Written by Naomi May
For those that worship at the altar of celebrity, there’s a very high chance they feel an emotional connection, and therefore are in a parasocial relationship, with their favourite stars. So what, exactly, does that mean?
Talia Lee-Skudder, a marketing executive based in Manchester, first started watching reality TV, in particular the wildly popular Real Housewives franchise, in 2015.
“I started with the Real Housewives of Beverly Hills franchise and it went from there,” she tells Stylist. Since then, she’s watched nine out of the 15 franchises – from Beverly Hills to New York, in turn cementing herself as a part of what fans of Bravo TV, the channel which produces the shows, refer to as the ‘Bravo universe.’
While the quagmire of modern-day reality TV is nothing new, its increased ubiquity in popular culture has afforded fans seemingly real-life glimpses into the everyday existences and conversations of the once-normal-now-famous stars. In turn, fans of shows like Real Housewives and Love Island forge parasocial relationships with the stars, a term coined in 1956 by American social scientists Donald Horton and R. Richard Wohl to describe the one-sided bonds people at the time were beginning to form with TV stars. They claimed that increasingly engaged viewers were forming parasocial relationships or the “illusion of a face-to-face relationship” which fostered “intimacy at a distance” with actors.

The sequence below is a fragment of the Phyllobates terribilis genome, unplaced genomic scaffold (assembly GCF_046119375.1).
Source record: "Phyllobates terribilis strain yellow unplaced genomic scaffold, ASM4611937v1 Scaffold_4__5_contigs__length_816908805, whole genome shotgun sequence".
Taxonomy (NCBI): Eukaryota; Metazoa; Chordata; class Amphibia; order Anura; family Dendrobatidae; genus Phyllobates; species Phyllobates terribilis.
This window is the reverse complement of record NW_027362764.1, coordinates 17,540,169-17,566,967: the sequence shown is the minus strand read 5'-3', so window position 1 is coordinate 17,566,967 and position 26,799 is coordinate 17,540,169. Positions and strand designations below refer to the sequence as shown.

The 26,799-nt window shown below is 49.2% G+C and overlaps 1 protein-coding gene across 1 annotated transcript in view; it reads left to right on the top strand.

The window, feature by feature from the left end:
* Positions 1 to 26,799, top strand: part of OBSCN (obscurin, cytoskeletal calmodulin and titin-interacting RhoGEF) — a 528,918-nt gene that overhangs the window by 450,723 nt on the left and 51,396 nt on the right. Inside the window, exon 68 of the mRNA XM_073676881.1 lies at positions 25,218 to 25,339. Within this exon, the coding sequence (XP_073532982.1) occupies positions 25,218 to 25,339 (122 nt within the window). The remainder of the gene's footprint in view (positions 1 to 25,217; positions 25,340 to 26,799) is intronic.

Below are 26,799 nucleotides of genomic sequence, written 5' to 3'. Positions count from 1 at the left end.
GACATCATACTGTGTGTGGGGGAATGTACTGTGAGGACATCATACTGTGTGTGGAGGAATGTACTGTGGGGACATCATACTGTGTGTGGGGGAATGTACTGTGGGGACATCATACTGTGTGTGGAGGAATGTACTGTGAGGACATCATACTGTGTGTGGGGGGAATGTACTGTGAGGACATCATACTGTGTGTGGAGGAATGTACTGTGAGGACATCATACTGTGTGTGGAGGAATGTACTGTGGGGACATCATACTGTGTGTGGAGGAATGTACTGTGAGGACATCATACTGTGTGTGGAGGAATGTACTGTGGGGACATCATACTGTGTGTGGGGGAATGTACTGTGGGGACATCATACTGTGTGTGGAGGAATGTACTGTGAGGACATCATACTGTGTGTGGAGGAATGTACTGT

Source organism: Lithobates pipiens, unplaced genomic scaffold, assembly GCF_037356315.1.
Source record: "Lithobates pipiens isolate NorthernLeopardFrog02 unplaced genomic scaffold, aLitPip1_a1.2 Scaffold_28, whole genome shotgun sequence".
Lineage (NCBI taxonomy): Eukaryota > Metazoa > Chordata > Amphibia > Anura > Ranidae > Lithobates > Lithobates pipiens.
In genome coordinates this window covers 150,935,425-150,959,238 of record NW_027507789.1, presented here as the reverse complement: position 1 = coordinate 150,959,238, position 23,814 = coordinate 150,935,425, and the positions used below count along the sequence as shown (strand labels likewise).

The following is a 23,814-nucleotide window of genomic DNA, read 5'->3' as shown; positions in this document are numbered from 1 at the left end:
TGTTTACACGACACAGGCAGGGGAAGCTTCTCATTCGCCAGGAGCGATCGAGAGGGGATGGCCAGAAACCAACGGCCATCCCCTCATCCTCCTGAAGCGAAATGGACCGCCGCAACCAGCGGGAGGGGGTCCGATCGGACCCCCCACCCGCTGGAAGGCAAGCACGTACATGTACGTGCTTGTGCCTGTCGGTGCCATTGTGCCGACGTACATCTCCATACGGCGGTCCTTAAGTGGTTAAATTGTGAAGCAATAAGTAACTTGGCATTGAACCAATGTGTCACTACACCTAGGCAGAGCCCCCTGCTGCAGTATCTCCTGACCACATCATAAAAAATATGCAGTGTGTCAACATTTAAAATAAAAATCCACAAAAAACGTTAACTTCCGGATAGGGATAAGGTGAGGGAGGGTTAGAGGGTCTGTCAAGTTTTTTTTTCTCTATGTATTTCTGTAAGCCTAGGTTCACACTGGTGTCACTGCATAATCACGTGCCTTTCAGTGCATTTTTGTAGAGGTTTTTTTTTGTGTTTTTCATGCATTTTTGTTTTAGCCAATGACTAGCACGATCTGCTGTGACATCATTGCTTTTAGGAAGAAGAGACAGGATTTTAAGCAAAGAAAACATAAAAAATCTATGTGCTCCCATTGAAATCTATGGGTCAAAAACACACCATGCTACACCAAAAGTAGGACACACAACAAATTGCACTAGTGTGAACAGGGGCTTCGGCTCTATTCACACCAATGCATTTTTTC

“Parasocial relationships are essentially one-sided pseudo relationships that we have with celebrities or public figures, whereby we possibly have lots of feelings, thoughts and opinions about them,” psychologist Honey Langcaster-James says. “Whereas that person actually doesn’t know us at all, and has no relationship with us.”
Langcaster-James names Beyoncé and the Royal Family as examples of parasocial relationships a person might have, particularly for somebody who describes themselves as a fan or follower of either. For Lee-Skudder, the parasocial relationships she has developed with the stars of the Real Housewives franchise are so influential that she has found herself adopting their mannerisms in her own life.
“I noticed it most after watching the Real Housewives of Atlanta because their phrases and language was so different to mine, but I literally have the show on all the time, so I pick up on the characters’ behaviour,” she says. “I also find myself defending the behaviour of the characters I really like, as though they’re my friends.”